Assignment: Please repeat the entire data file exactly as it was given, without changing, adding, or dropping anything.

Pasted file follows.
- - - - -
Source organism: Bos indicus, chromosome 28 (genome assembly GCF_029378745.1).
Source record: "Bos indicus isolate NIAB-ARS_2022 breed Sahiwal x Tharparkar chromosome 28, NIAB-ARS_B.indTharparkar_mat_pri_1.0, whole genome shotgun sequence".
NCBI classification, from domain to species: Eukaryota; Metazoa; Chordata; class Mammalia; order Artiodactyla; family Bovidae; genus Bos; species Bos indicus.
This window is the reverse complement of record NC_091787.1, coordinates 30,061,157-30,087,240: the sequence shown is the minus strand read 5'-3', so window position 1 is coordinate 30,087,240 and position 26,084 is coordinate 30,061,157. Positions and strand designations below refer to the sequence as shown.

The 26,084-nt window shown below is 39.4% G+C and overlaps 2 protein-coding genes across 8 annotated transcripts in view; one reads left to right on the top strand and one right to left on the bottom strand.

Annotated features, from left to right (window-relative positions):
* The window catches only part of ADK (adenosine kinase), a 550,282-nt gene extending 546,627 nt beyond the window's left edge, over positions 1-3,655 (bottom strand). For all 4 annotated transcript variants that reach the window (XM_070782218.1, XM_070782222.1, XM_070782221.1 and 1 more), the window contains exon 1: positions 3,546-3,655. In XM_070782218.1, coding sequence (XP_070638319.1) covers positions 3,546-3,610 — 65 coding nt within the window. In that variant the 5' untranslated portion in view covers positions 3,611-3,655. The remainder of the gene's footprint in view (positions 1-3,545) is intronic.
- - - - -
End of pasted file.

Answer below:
Source organism: Bos indicus, chromosome 28 (genome assembly GCF_029378745.1).
Source record: "Bos indicus isolate NIAB-ARS_2022 breed Sahiwal x Tharparkar chromosome 28, NIAB-ARS_B.indTharparkar_mat_pri_1.0, whole genome shotgun sequence".
NCBI classification, from domain to species: Eukaryota; Metazoa; Chordata; class Mammalia; order Artiodactyla; family Bovidae; genus Bos; species Bos indicus.
This window is the reverse complement of record NC_091787.1, coordinates 30,061,157-30,087,240: the sequence shown is the minus strand read 5'-3', so window position 1 is coordinate 30,087,240 and position 26,084 is coordinate 30,061,157. Positions and strand designations below refer to the sequence as shown.

The 26,084-nt window shown below is 39.4% G+C and overlaps 2 protein-coding genes across 8 annotated transcripts in view; one reads left to right on the top strand and one right to left on the bottom strand.

Annotated features, from left to right (window-relative positions):
* The window catches only part of ADK (adenosine kinase), a 550,282-nt gene extending 546,627 nt beyond the window's left edge, over positions 1-3,655 (bottom strand). For all 4 annotated transcript variants that reach the window (XM_070782218.1, XM_070782222.1, XM_070782221.1 and 1 more), the window contains exon 1: positions 3,546-3,655. In XM_070782218.1, coding sequence (XP_070638319.1) covers positions 3,546-3,610 — 65 coding nt within the window. In that variant the 5' untranslated portion in view covers positions 3,611-3,655. The remainder of the gene's footprint in view (positions 1-3,545) is intronic.